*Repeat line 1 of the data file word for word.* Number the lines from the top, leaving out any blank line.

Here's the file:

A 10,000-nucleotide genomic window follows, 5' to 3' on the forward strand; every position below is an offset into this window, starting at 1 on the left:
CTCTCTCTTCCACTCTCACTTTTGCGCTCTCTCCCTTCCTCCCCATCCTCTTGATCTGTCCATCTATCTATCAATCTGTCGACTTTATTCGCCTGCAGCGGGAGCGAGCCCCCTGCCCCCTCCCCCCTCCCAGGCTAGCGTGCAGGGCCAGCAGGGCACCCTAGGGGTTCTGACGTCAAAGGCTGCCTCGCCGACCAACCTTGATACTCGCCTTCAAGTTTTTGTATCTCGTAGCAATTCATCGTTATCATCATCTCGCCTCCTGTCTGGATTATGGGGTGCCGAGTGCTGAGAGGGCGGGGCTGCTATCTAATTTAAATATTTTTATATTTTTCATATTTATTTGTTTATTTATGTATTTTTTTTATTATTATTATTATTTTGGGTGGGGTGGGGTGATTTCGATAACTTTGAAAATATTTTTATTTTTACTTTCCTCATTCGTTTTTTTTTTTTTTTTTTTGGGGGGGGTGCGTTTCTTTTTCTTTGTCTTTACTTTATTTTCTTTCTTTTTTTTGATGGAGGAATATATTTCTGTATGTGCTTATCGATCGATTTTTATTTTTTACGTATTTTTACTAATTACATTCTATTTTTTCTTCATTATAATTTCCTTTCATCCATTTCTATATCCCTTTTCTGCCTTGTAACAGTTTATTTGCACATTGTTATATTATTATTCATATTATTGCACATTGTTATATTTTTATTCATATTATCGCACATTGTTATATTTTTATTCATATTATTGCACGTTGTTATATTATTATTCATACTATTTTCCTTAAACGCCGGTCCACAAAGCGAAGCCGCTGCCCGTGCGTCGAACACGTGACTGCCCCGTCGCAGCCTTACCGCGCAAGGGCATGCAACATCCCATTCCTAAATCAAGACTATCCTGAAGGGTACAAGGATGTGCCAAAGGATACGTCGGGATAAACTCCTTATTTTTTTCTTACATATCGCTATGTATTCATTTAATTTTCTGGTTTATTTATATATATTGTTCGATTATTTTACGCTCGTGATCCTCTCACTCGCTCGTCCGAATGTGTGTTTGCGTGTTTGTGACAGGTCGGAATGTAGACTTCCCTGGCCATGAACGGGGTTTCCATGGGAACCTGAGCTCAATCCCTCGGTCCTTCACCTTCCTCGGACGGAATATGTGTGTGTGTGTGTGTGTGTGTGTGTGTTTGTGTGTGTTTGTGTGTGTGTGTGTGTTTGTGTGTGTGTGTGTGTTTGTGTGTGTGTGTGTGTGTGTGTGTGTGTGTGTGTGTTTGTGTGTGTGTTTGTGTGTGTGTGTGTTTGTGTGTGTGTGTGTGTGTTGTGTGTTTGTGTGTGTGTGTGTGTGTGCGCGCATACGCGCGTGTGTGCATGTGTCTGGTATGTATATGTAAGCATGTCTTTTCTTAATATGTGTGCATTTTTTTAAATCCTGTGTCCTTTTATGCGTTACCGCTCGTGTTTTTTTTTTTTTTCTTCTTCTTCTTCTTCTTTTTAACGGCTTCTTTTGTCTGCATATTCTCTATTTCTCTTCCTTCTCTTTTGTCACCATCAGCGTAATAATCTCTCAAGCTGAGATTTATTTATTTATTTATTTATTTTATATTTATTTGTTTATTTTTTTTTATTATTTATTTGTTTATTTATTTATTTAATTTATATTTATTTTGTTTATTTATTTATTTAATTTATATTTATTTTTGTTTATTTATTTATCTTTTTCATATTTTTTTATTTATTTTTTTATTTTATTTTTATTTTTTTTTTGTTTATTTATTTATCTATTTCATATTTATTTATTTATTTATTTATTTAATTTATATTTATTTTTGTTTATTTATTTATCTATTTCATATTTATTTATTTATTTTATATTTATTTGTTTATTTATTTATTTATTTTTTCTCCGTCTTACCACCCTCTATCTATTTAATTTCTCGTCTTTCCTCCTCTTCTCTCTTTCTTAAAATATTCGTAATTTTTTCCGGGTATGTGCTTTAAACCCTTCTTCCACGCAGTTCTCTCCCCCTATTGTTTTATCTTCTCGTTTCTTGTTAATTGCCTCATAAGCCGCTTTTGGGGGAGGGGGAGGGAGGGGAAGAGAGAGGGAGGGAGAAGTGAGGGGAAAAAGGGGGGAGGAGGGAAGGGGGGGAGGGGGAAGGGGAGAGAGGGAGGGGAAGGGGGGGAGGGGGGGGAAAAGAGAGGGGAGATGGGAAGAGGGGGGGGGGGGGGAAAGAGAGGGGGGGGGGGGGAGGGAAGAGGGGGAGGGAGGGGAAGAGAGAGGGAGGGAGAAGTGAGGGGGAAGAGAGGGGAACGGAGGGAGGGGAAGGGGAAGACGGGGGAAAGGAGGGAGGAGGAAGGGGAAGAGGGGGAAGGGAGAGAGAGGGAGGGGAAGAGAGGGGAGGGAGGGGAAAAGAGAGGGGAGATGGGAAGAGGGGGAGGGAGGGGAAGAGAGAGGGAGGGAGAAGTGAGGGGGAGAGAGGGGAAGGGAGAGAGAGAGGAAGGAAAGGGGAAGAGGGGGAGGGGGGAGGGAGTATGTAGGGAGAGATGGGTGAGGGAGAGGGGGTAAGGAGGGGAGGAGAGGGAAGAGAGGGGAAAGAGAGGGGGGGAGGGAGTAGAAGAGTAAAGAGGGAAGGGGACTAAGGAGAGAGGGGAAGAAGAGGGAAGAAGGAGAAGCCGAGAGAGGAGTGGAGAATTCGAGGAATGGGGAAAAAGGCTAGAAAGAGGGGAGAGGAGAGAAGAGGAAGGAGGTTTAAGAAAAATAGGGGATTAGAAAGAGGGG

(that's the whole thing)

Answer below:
A 10,000-nucleotide genomic window follows, 5' to 3' on the forward strand; every position below is an offset into this window, starting at 1 on the left: